Depression & Anxiety aren’t the most welcoming conversation in our community, everyone just doesn’t want to accept that it is real and that it can happen to someone they love! This stigma is why I decided to open up about my story. I can now help others and most importantly help keep myself from living a lie!

So if someone you love comes to talk to you about how they are feeling, please listen to them. Help them feel better or help direct them to seek a professional!

The best thing we can all do is talk about it! Raise awareness and help get rid of the stigma around Anxiety & Depression!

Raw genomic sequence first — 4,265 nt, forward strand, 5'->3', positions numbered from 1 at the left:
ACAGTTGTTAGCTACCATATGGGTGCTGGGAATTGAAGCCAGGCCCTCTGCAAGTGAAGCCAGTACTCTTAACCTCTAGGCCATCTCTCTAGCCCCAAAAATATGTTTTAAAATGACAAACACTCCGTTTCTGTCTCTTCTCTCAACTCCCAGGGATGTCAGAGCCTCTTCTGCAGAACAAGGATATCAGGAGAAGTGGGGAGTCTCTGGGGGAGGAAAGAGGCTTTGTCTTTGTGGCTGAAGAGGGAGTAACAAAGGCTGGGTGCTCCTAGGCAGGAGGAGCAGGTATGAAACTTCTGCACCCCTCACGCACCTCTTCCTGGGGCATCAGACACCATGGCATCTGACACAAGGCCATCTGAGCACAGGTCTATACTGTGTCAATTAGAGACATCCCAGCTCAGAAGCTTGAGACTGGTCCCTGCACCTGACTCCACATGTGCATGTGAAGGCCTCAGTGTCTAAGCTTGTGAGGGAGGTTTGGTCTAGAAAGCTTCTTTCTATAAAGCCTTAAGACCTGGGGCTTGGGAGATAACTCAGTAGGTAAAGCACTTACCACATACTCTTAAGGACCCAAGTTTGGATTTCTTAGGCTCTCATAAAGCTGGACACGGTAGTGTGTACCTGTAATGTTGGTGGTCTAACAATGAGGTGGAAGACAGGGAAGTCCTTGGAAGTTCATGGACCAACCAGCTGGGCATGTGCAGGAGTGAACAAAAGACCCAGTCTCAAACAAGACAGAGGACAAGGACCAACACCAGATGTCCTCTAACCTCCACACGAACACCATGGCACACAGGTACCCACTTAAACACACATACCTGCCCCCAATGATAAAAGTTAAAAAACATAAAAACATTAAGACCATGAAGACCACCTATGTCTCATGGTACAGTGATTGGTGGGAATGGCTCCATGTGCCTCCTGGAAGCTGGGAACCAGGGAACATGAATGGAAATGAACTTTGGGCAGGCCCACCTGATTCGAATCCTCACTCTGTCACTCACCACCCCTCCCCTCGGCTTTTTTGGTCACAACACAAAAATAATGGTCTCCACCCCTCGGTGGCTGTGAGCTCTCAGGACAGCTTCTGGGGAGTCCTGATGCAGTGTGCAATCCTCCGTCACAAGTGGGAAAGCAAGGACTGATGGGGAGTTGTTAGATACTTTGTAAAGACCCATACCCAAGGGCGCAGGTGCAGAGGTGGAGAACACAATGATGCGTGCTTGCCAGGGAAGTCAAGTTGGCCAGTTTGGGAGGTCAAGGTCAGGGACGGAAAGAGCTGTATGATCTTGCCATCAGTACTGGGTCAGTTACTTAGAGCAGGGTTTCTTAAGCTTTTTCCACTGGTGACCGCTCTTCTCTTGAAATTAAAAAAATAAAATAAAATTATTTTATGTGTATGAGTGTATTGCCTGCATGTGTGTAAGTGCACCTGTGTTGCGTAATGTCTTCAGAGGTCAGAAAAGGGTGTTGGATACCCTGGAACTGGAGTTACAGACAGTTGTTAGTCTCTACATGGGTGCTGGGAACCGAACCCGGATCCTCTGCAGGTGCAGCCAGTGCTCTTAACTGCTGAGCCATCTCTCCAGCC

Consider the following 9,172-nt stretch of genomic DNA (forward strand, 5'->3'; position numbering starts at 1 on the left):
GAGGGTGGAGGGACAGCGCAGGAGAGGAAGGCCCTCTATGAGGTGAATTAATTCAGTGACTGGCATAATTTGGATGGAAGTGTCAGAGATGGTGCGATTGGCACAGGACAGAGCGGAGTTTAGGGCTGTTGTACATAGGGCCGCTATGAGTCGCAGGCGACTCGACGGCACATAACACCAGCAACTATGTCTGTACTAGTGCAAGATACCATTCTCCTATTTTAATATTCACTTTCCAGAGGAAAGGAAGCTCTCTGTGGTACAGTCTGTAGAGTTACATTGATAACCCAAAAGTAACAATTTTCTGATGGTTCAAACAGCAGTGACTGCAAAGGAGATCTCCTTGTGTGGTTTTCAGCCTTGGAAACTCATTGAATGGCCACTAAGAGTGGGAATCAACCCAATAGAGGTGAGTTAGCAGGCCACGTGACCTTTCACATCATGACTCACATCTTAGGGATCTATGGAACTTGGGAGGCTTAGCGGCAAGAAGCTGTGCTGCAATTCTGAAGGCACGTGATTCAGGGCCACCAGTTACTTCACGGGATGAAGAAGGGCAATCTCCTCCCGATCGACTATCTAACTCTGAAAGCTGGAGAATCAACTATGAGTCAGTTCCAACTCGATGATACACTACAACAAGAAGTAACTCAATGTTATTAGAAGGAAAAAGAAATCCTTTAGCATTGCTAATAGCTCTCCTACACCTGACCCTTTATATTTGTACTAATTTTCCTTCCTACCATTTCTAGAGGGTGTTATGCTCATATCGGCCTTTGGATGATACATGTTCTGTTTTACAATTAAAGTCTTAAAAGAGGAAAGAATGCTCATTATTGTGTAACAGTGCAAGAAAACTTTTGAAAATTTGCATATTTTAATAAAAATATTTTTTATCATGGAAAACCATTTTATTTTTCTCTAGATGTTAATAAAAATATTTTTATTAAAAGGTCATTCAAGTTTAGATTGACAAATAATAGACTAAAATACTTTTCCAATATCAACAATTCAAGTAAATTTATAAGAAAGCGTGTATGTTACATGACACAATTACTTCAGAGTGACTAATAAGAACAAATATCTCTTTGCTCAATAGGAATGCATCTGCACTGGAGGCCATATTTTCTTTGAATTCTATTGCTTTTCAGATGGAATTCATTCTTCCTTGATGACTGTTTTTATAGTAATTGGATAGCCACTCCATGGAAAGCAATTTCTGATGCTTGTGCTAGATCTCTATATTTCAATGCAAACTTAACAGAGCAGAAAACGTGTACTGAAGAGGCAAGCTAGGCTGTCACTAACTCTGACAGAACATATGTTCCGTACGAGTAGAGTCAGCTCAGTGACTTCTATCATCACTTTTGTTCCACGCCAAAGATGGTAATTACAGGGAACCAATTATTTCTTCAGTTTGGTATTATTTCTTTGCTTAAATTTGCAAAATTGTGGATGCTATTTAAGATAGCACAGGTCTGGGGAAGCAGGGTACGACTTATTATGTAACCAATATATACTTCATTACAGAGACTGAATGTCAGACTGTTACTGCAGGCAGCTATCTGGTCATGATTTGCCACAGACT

Shaini Saravanamuthu’s Blind Beauty Description:

Description: Featured image is a Blind Beauty mock magazine cover. Shaini’s long dark hair covers her shoulders.  She is wearing a bindi (a gem worn on the forehead between the eyebrows) and pretty bright fuchsia lip color. Shaini’s vivid lip color exactly matches the small exposed portion of her fuchsia garment. She is wearing a long gold earring can in her right ear. 

Blocks of text superimposed on Shaini’s photo are: “Bold | She Keeps Pressing Onward,” “Blind | She Has Deeper Insight,” “Beautiful | She Sees To The Heart Of Others.”

Shaini can be followed on Instagram: @shinez_

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A Shot in the Dark

Shooting Down Assumptions

Acrylic Makeup Cosmetics Organizer Luxury Crystal Insert Holder Box www.amazon.com
Acrylic Makeup Cosmetics Organizer Luxury Crystal Insert Holder Box
Amazon